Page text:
Saudi Foreign Minister Saud al-Faisal with US Secretary of State John Kerry. (US State Department.)

Planning and leading a military coalition is a complex task, and Saudi efforts in Yemen are proving no exception.

Such interventions need a defined and achievable aim; simply relying on an air campaign to reinstate a political leader who remains resident in the country which is doing the bombing has its practical and political limitations. Such operations also need to take into account the likely short- and medium-term impacts of the intervention. Coalition partners need to understand (and, even better, agree with) the intent of the operation. And in the modern age there needs to be a great deal of attention paid to collateral damage.

On all those counts the Yemen intervention is posing some serious questions for Riyadh.

The US has provided support to the Saudis, in the shape of intelligence personnel and air-to-air refuelers, but there is a sense that this is more out of a desire to reaffirm the close relationship with Riyadh than out of any belief that Saudi action in Yemen is likely to resolve matters. Riyadh and Washington have not seen eye to eye on Syria, Iran or Iraq in recent years, so if limited support for Saudi Arabia's Yemen venture is what it takes to reinforce relations, then so be it. The concerns of some US military officers — that the Saudis have neither a coherent strategic aim or an ability to prosecute the tactical battle without inflicting significant civilian casualties — are expressed in this recent LA Times article.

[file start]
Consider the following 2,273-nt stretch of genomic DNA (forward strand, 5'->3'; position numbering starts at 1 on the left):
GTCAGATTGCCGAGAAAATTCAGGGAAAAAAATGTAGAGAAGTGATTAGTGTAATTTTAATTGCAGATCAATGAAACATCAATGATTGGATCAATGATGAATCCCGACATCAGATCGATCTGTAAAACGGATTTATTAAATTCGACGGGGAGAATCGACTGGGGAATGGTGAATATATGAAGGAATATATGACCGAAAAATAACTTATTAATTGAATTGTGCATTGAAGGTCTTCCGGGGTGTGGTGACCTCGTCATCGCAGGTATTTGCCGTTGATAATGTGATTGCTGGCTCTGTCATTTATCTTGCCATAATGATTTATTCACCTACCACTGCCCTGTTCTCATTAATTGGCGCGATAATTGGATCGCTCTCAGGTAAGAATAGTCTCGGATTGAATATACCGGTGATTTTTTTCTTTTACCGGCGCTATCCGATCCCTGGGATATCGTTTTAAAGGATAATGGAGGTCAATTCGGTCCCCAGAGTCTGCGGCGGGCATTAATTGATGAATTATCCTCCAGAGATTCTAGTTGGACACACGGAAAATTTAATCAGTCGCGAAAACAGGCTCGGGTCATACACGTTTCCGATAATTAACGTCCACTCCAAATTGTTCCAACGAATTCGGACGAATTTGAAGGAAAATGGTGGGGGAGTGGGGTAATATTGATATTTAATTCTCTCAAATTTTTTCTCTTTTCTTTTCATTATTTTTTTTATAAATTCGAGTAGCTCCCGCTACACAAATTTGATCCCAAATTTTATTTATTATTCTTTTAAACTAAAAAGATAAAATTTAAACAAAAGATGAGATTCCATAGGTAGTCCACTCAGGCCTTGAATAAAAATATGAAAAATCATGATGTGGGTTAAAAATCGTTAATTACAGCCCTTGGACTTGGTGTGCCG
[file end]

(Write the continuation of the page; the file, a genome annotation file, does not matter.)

There is a risk that, the longer the air campaign continues, the more that disparate elements of Yemeni society will see Saudi interference as the real enemy. And to reinforce the perception that Riyadh is paying insufficient attention to the second-order effects of its intervention, there are already indications that al Qaeda elements are taking advantage of the chaos by seizing the city of al-Mukalla.

Saudi Arabia is also finding that putting together a coalition is not a straightforward matter. Pakistan for instance, was originally listed as a coalition partner, but Islamabad has now declined the kind offer, drawing opprobrium from some quarters. And to top it off, Iraq's prime minister criticised Saudi actions in Yemen during a recent visit to Washington. Leading coalitions in the Middle East is no easy business, and it won't get any easier.